Oklahoma Medical Research Foundation scientist Gaurav Varshney, Ph.D.

An Oklahoma Medical Research Foundation scientist hopes a new, two-year grant will help him pinpoint the genetic variants that can cause age-related hearing loss.
Scientist Gaurav Varshney, Ph.D., will receive $469,000 from the National Institute on Deafness and Other Communication Disorders, a part of the National Institutes of Health.
Varshney’s lab studies human disease through zebrafish. More than 80% of human genes known to be associated with disease have a counterpart gene in the paperclip-sized fish.
In the U.S., hearing loss affects 1 in 8 people ages 12 and older, according to the NIH. The numbers rise as we age, with 1 in 3 experiencing hearing loss among those 65 to 74 years old.
Genetic causes account for up to half of all hearing loss cases, Varshney said. Scientists have narrowed the possible responsible genetic variants to about 100 mutations through genomewide association studies.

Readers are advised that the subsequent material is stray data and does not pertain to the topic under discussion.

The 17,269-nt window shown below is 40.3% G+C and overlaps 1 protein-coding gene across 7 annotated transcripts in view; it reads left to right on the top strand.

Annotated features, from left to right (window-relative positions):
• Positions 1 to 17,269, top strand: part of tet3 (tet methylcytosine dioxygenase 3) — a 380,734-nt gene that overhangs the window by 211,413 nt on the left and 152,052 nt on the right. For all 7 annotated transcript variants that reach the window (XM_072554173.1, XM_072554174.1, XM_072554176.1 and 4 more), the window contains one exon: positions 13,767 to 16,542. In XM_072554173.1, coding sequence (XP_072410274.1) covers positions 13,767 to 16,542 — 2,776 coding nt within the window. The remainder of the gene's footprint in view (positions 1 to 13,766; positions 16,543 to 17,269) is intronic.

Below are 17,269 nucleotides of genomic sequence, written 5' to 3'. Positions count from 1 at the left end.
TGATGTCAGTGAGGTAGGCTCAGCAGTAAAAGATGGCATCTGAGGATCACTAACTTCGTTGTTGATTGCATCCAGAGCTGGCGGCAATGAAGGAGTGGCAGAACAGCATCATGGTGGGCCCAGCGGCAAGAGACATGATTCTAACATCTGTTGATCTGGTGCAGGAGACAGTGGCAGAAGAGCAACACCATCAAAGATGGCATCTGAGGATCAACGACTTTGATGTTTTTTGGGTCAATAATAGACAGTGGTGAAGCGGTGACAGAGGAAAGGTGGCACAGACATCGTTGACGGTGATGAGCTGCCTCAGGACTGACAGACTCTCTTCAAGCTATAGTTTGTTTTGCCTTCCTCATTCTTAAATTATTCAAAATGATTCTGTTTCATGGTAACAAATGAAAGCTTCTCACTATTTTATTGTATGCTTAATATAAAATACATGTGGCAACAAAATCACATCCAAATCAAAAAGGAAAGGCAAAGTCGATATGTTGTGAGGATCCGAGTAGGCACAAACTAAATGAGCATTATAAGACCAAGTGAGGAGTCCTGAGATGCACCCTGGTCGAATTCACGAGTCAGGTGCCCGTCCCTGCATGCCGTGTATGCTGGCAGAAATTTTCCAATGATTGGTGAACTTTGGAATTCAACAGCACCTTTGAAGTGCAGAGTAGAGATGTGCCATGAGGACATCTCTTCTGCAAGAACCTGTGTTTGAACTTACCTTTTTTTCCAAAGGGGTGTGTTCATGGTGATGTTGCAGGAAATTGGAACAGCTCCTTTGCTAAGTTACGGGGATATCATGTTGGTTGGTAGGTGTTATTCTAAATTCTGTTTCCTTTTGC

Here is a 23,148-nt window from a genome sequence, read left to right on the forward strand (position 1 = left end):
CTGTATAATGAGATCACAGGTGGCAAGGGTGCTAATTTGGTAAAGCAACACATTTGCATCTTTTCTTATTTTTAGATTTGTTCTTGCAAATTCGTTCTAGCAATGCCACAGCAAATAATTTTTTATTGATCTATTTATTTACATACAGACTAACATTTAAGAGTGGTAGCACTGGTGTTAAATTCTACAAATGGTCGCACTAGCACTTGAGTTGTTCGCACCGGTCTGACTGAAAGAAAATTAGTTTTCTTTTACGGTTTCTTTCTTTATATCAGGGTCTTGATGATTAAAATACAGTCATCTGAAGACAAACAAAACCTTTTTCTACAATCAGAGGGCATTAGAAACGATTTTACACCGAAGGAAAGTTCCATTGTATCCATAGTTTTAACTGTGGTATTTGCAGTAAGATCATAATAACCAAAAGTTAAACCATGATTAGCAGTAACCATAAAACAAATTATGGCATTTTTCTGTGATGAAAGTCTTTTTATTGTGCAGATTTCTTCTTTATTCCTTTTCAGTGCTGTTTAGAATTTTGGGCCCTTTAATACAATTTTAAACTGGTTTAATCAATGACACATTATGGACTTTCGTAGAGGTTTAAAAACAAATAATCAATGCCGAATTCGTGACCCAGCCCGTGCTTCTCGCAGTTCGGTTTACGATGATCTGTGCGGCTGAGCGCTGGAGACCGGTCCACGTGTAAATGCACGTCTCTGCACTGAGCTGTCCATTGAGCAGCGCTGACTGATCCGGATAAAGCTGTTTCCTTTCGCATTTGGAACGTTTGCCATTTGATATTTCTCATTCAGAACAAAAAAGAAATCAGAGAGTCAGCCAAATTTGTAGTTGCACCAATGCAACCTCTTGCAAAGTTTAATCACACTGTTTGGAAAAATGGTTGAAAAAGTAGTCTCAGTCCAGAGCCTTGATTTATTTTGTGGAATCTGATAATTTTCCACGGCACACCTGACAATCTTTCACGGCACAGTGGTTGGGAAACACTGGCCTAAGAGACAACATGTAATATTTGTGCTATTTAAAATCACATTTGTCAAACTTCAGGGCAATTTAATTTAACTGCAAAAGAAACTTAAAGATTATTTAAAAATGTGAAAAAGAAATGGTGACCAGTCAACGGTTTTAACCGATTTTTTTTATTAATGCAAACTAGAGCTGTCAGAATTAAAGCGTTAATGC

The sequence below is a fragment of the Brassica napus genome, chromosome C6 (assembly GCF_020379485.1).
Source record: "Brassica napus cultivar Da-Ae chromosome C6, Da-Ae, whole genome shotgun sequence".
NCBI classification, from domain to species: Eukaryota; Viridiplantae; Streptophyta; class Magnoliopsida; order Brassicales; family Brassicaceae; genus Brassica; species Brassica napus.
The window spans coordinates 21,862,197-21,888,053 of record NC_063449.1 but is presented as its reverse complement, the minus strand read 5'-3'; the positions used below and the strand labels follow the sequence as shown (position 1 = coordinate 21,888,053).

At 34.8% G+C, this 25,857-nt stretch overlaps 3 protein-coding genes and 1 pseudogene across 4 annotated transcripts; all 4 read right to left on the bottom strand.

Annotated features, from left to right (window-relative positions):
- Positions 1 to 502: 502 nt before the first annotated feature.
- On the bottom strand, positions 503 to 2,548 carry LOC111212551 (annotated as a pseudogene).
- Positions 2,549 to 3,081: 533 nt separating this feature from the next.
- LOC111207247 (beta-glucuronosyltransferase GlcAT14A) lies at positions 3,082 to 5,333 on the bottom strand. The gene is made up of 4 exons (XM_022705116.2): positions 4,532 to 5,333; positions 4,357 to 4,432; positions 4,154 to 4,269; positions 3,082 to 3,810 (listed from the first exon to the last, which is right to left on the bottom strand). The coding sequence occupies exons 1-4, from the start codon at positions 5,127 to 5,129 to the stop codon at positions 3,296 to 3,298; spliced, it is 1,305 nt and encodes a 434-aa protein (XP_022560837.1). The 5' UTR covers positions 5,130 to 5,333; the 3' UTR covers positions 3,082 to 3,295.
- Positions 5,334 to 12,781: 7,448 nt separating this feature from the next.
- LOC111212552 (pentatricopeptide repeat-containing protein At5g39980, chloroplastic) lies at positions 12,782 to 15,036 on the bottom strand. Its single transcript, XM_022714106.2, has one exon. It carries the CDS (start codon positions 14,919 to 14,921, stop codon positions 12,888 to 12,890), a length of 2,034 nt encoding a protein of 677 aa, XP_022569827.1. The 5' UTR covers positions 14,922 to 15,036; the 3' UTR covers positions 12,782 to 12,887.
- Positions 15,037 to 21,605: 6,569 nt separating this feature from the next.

One such U.K. study, published in 2019, analyzed the DNA of 250,000 people between 40 and 69 years old with diagnosed and self-reported hearing loss. That study identified 44 regions within the DNA where one or more genetic mutations could cause hearing loss.
Humans and zebrafish share 39 of those 44 regions. Those 39 areas will be the focus of Varshney’s research.
“We want to pinpoint the specific genes within those 39 regions that could be responsible for hearing loss,” he said. “With that information, scientists can design better treatments for the condition.”
Varshney’s lab will use the gene-editing tool CRISPR/Cas9 to turn off individual genes within a given DNA region in the fish. To determine whether that missing gene results in hearing loss, his team will track fish behavior immediately after generating a startling sound. He’ll then repeat this process for genes in all 39 regions.
“Dr. Varshney’s research is a critical step, and it’s representative of how genetic studies often work,” said Patrick Gaffney, M.D., who chairs OMRF’s Genes and Human Disease Research Program. “You narrow the list of potential mutations until one day, hopefully, you can target a specific mutation with a drug therapy. That’s the direction his research is headed.”
Varshney’s grant is 1R21DC020317-01A1.